Samsung got a lot of mileage out of Apple's "Bendgate" woes last year, poking fun at its Cupertino rival for reports that the iPhone 6 Plus was susceptible to bending. There were mocking corporate tweets. And videos. And snide "this stuff won't bend" remarks from Samsung executives.
Well, turns out "this stuff" will bend, as a new video from SquareTrade shows. Put to the test by SquareTrade's new BendBot, a robot designed to assess smartphone bendability, Samsung's Galaxy 6S edge proved to be just as bendable as Apple's iPhone 6 Plus — and quicker to suffer a catastrophic bending failure. Like the iPhone 6 Plus, the Galaxy 6S edge began bending at 110 pounds of pressure. But it ceased functioning at 149 pounds. Meanwhile, the iPhone 6 Plus continued to function normally until 179 pounds of pressure.
Now, it's unlikely that your phone will ever be subjected to 110 pounds of direct pressure — let alone 149 pounds or 179 pounds. That said, as smartphones get bigger and thinner, their bendability could become a real-world concern for consumers. Last year, in mid-Bendgate, Apple claimed just nine people complained about the 6 Plus bending, and most reviewers said it was a negligible issue.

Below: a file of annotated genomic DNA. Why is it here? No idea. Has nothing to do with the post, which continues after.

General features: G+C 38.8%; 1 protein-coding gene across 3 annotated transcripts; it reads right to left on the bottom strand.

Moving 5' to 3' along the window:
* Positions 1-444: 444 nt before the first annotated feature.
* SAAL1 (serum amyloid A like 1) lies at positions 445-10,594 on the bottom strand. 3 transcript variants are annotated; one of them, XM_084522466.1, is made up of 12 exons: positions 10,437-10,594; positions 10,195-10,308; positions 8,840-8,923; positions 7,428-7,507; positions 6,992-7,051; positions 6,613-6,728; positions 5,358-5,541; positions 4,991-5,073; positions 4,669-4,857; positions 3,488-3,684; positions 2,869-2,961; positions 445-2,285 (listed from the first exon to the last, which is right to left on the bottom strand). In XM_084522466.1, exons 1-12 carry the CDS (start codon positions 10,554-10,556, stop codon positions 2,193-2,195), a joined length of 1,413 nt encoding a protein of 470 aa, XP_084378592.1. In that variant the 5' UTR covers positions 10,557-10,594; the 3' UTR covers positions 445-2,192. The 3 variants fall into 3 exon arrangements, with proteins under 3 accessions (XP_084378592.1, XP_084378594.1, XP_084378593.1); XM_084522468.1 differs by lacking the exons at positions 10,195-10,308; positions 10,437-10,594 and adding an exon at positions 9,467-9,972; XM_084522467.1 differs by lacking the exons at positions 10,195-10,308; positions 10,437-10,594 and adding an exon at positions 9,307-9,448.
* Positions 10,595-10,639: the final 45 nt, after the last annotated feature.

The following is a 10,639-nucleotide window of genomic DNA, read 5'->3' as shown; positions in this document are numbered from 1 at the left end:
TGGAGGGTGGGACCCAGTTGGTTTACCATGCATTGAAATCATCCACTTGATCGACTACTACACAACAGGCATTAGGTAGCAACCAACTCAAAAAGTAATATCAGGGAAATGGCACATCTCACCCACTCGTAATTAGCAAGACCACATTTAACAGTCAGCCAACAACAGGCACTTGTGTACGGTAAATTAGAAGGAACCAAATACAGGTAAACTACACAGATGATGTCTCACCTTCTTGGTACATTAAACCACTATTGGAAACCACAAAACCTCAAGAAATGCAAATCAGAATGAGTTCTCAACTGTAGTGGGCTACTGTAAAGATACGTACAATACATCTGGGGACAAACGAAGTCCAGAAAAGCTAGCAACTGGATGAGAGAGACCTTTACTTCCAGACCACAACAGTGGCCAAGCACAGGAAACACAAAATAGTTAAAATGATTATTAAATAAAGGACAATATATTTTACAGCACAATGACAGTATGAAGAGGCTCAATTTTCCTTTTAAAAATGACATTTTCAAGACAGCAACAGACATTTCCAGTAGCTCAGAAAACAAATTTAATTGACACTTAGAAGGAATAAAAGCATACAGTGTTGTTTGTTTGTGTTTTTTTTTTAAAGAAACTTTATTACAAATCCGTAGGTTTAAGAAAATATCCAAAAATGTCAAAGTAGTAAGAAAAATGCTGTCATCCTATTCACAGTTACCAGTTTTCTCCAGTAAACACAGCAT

Here's a video of SquareTrade's BendBot in action.
Samsung is not pleased with these findings, and released an official response countering SquareTrade's research. The smartphone maker specifically takes umbrage at the idea that 110 pounds of pressure is a normal amount for a phone to withstand—it places the average amount of force on a phone at 66 pounds. Which, sure: 110 pounds is a ridiculous amount of pressure, and it's fairly reasonable that a phone would break under that much weight. But Samsung did specifically advertise its phones as the non-bendable alternative to the iPhone 6 Plus — and that still claim seems to be unfounded.